Animal rescue and re-homing centres are taking in ever-increasing numbers of pets, as more and more people struggle financially, so it is therefore extremely worrying to see so many local advertisements of baby animals for sale.
I recently passed a house selling baby rabbits for as little as £7 each.
This will only tempt people into buying one; thinking it to be an easy, cheap pet for their children.
As someone who has spent years taking in unwanted and neglected rabbits, I know first-hand that this is not the case.
Rabbits are now the third most popular pet but are the most neglected; basically because they are inexpensive to buy and people seldom learn how to care for them correctly.
A rabbit bought for £7 will need at least a 6ft x 2ft hutch with attached 8ft x 4ft run, costing £150 to £200.
It will need three vaccinations a year, costing £12-£15 per vaccination. It will need a friend (rabbits should not be kept alone) so both rabbits will need neutering, as unneutered same-sex rabbits will fight and opposite sexes will, of course, breed.
The cost of neutering varies but allow over £40 for a male and over £60 for a female.
The rabbits will then need good quality hay, vegetables and pellets. Add to this any vets bills that may occur and suddenly the cost of the rabbit is quite a bit more than £7!
Breeders and pet shops don’t ,of course, tell customers any of this. So, people buy rabbits in particular, on a whim and are totally unprepared for the care involved and the cost.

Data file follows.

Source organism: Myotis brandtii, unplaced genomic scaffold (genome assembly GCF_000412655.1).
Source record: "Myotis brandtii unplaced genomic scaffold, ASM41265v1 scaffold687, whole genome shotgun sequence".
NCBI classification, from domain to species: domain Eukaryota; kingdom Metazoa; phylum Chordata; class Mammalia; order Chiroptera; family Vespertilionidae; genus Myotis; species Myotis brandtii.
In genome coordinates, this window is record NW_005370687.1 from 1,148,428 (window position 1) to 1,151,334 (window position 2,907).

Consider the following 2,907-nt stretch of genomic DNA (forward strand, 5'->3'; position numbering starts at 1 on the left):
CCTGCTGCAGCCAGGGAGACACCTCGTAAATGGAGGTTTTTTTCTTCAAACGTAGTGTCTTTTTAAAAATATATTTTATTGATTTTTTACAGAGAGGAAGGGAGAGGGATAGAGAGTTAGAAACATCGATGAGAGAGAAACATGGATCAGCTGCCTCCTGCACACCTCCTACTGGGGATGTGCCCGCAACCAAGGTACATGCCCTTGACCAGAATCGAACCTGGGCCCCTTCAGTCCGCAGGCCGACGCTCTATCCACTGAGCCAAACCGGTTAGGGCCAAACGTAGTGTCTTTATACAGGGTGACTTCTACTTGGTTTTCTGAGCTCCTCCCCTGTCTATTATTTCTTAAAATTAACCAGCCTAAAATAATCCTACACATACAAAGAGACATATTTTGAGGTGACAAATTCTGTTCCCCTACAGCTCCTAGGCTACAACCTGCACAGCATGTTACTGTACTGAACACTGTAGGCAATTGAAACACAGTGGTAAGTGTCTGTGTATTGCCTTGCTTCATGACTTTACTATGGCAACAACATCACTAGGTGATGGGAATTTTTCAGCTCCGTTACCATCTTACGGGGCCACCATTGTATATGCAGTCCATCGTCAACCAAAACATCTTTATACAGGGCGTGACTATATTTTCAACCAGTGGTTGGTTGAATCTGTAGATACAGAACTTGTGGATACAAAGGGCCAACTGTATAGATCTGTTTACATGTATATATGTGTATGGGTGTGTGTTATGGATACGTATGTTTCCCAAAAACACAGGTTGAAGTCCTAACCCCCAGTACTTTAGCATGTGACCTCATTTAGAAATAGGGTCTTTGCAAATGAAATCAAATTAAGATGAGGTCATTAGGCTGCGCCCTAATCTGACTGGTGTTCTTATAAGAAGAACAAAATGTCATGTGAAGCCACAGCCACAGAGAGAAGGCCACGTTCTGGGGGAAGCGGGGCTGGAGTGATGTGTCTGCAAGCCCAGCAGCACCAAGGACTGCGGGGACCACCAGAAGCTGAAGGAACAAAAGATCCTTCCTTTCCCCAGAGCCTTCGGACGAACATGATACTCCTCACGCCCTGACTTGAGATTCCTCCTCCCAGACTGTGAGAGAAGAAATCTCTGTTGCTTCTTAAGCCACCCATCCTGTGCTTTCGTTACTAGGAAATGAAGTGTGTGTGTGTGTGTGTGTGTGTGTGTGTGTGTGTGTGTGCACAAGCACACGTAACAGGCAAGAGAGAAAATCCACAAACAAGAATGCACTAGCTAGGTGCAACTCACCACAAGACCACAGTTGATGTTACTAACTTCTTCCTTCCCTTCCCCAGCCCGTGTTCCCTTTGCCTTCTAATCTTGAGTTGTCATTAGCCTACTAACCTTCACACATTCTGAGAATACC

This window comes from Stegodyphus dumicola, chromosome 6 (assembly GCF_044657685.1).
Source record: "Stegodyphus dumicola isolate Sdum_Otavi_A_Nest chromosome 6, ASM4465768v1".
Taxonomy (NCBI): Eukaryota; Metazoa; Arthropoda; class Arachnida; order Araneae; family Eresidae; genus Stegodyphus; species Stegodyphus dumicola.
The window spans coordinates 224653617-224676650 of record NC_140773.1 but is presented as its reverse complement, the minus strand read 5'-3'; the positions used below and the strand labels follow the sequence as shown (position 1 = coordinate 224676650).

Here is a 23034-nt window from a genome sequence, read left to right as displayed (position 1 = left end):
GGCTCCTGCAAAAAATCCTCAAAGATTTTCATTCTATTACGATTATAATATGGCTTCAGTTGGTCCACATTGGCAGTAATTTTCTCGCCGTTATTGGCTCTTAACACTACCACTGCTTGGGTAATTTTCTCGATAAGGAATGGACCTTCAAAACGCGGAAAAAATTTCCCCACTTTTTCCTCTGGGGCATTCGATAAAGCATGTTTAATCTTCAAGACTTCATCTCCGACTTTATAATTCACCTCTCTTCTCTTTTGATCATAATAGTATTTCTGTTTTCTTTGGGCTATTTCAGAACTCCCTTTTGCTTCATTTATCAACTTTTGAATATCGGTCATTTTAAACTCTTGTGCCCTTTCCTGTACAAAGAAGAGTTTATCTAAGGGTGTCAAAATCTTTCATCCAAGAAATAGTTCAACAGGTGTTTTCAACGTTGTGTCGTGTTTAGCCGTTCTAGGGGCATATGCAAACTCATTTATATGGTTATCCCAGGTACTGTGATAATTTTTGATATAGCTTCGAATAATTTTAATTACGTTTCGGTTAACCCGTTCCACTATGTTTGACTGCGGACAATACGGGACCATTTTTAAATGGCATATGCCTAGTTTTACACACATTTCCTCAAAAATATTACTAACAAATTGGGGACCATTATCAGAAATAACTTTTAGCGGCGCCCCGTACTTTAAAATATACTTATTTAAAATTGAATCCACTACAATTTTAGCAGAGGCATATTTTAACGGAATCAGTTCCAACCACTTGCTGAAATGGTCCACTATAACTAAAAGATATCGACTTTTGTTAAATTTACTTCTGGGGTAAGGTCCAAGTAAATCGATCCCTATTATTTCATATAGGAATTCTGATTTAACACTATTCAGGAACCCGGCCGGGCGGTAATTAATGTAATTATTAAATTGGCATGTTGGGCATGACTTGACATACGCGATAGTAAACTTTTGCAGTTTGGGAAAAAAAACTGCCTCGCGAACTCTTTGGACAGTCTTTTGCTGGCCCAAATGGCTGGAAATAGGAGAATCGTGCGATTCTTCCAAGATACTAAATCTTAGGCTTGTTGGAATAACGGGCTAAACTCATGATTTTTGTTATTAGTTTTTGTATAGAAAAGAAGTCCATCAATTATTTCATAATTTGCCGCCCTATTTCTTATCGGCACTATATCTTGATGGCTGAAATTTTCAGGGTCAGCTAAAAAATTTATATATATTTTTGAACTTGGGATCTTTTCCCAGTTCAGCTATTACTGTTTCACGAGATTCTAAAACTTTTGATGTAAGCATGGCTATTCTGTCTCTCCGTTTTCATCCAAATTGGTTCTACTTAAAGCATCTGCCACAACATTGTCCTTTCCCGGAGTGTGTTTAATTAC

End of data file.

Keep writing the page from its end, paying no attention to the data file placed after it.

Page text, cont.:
Pretty soon the rabbit is either neglected at the bottom of the garden or given up to an already over-burdened rescue centre along with the other 30,000 rabbits that end up in rescue centres every year!
Can I therefore please urge anyone who is tempted by these advertisements for baby rabbits to think very carefully about the commitment and expense involved.
If, however, you feel that you are able to give a rabbit a good home; please consider adopting from a rescue centre.
Both the local RSPCA and Lincs Ark have rabbits needing good homes. The rabbits are already neutered and vaccinated and are homed in pairs or as singles to befriend someone’s existing rabbit.
For advice on how to care for rabbits properly check out The Rabbit Welfare Associations website www.rabbitwelfare.co.uk
To adopt a rabbit contact www.rspca-lincseast.org.uk or www.lincsark.co.uk